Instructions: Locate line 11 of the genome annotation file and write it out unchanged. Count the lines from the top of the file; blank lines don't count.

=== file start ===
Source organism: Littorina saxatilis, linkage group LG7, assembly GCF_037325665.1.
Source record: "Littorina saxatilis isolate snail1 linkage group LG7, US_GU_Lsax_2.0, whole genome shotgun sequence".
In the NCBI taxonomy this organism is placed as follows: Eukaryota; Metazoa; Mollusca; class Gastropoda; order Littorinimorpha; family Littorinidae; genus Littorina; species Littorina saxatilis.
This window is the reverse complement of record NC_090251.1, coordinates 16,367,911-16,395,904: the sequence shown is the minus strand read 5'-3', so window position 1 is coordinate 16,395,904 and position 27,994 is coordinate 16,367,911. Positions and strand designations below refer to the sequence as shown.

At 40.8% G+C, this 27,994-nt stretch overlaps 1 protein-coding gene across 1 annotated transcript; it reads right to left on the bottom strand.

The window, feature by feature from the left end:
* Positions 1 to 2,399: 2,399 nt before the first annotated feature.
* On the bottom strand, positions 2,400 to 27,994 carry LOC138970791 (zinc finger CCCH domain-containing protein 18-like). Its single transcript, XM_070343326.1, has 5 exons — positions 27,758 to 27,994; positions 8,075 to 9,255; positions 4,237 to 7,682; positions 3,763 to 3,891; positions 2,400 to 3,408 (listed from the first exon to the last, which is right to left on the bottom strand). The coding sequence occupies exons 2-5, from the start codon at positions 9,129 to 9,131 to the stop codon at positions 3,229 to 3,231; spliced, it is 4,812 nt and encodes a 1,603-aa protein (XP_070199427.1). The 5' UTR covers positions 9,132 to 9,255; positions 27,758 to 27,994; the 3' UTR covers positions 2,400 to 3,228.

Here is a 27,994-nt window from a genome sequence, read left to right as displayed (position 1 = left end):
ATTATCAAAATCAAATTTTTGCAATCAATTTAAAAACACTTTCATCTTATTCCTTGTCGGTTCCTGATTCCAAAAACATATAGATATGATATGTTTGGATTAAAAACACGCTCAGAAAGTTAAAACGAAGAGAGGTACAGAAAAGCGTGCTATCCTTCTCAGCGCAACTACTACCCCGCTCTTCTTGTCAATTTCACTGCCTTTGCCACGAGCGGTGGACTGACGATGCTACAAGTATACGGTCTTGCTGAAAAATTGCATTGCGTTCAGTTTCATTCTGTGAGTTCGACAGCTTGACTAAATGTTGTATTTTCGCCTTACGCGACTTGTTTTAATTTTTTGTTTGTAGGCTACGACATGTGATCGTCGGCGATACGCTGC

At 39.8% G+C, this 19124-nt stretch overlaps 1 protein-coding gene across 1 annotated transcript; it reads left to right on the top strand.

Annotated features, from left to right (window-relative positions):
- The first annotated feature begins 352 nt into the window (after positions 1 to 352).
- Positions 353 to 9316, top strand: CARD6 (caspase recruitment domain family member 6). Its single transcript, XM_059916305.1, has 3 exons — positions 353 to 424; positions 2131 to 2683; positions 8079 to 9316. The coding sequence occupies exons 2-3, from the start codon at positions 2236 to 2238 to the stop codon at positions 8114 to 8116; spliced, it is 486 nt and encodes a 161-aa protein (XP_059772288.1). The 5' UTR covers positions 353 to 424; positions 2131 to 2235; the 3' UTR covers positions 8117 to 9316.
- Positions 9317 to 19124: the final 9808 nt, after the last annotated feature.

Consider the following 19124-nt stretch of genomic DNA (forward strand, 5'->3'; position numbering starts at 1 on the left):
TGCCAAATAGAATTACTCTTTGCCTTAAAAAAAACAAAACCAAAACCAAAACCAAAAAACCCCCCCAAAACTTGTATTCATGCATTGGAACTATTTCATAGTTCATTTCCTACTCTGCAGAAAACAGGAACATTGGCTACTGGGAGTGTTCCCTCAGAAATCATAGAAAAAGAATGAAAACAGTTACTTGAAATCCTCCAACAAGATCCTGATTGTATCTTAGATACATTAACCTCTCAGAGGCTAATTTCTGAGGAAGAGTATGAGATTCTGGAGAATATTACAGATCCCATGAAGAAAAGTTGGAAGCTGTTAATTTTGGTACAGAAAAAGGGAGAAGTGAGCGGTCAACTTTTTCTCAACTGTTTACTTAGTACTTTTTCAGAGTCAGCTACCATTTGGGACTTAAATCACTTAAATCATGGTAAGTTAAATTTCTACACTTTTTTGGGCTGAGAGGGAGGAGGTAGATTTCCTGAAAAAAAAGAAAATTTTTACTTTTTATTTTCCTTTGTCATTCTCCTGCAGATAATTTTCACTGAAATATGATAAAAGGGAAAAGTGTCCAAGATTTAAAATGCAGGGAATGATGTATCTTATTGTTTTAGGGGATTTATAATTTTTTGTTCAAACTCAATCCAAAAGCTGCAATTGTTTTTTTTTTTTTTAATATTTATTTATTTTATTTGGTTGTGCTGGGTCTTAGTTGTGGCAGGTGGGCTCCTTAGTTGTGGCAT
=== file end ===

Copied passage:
At 39.8% G+C, this 19124-nt stretch overlaps 1 protein-coding gene across 1 annotated transcript; it reads left to right on the top strand.